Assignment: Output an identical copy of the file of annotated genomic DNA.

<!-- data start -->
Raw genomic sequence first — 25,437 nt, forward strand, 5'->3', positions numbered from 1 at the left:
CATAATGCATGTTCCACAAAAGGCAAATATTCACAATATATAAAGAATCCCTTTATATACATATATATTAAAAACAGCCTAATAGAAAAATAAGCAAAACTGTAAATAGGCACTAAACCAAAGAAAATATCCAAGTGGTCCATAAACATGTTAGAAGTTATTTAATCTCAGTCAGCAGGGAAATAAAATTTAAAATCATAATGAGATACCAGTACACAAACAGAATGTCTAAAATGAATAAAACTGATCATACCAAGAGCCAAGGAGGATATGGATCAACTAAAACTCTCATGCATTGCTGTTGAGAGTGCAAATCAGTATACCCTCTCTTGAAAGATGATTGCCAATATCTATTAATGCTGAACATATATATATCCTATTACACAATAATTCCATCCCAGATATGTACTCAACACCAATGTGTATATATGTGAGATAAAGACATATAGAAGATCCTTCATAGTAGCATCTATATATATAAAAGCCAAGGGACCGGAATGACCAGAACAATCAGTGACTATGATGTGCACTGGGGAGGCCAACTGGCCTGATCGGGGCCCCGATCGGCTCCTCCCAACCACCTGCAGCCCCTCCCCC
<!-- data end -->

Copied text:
Raw genomic sequence first — 25,437 nt, forward strand, 5'->3', positions numbered from 1 at the left:
CATAATGCATGTTCCACAAAAGGCAAATATTCACAATATATAAAGAATCCCTTTATATACATATATATTAAAAACAGCCTAATAGAAAAATAAGCAAAACTGTAAATAGGCACTAAACCAAAGAAAATATCCAAGTGGTCCATAAACATGTTAGAAGTTATTTAATCTCAGTCAGCAGGGAAATAAAATTTAAAATCATAATGAGATACCAGTACACAAACAGAATGTCTAAAATGAATAAAACTGATCATACCAAGAGCCAAGGAGGATATGGATCAACTAAAACTCTCATGCATTGCTGTTGAGAGTGCAAATCAGTATACCCTCTCTTGAAAGATGATTGCCAATATCTATTAATGCTGAACATATATATATCCTATTACACAATAATTCCATCCCAGATATGTACTCAACACCAATGTGTATATATGTGAGATAAAGACATATAGAAGATCCTTCATAGTAGCATCTATATATATAAAAGCCAAGGGACCGGAATGACCAGAACAATCAGTGACTATGATGTGCACTGGGGAGGCCAACTGGCCTGATCGGGGCCCCGATCGGCTCCTCCCAACCACCTGCAGCCCCTCCCCC